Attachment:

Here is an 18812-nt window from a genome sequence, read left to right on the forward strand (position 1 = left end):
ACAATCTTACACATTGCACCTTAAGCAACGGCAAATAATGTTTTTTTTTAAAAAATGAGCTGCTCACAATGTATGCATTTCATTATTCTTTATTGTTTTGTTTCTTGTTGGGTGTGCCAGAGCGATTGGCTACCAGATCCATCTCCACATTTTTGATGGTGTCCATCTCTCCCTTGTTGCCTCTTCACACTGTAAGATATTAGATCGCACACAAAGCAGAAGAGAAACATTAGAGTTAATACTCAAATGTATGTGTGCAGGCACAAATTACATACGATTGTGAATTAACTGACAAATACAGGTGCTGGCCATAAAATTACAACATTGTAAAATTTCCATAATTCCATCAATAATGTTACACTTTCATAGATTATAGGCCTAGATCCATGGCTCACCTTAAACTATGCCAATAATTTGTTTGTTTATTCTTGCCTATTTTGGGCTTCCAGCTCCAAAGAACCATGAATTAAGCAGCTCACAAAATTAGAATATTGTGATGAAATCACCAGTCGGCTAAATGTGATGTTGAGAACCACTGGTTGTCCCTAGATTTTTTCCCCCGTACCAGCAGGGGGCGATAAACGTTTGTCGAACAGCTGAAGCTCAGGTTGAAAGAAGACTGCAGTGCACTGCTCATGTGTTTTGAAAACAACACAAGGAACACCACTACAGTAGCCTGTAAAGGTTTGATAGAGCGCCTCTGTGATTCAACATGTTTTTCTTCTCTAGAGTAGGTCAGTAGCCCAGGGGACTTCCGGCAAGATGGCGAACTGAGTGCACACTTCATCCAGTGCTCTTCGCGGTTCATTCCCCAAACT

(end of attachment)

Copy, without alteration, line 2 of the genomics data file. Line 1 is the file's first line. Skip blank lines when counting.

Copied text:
ACAATCTTACACATTGCACCTTAAGCAACGGCAAATAATGTTTTTTTTTAAAAAATGAGCTGCTCACAATGTATGCATTTCATTATTCTTTATTGTTTTGTTTCTTGTTGGGTGTGCCAGAGCGATTGGCTACCAGATCCATCTCCACATTTTTGATGGTGTCCATCTCTCCCTTGTTGCCTCTTCACACTGTAAGATATTAGATCGCACACAAAGCAGAAGAGAAACATTAGAGTTAATACTCAAATGTATGTGTGCAGGCACAAATTACATACGATTGTGAATTAACTGACAAATACAGGTGCTGGCCATAAAATTACAACATTGTAAAATTTCCATAATTCCATCAATAATGTTACACTTTCATAGATTATAGGCCTAGATCCATGGCTCACCTTAAACTATGCCAATAATTTGTTTGTTTATTCTTGCCTATTTTGGGCTTCCAGCTCCAAAGAACCATGAATTAAGCAGCTCACAAAATTAGAATATTGTGATGAAATCACCAGTCGGCTAAATGTGATGTTGAGAACCACTGGTTGTCCCTAGATTTTTTCCCCCGTACCAGCAGGGGGCGATAAACGTTTGTCGAACAGCTGAAGCTCAGGTTGAAAGAAGACTGCAGTGCACTGCTCATGTGTTTTGAAAACAACACAAGGAACACCACTACAGTAGCCTGTAAAGGTTTGATAGAGCGCCTCTGTGATTCAACATGTTTTTCTTCTCTAGAGTAGGTCAGTAGCCCAGGGGACTTCCGGCAAGATGGCGAACTGAGTGCACACTTCATCCAGTGCTCTTCGCGGTTCATTCCCCAAACT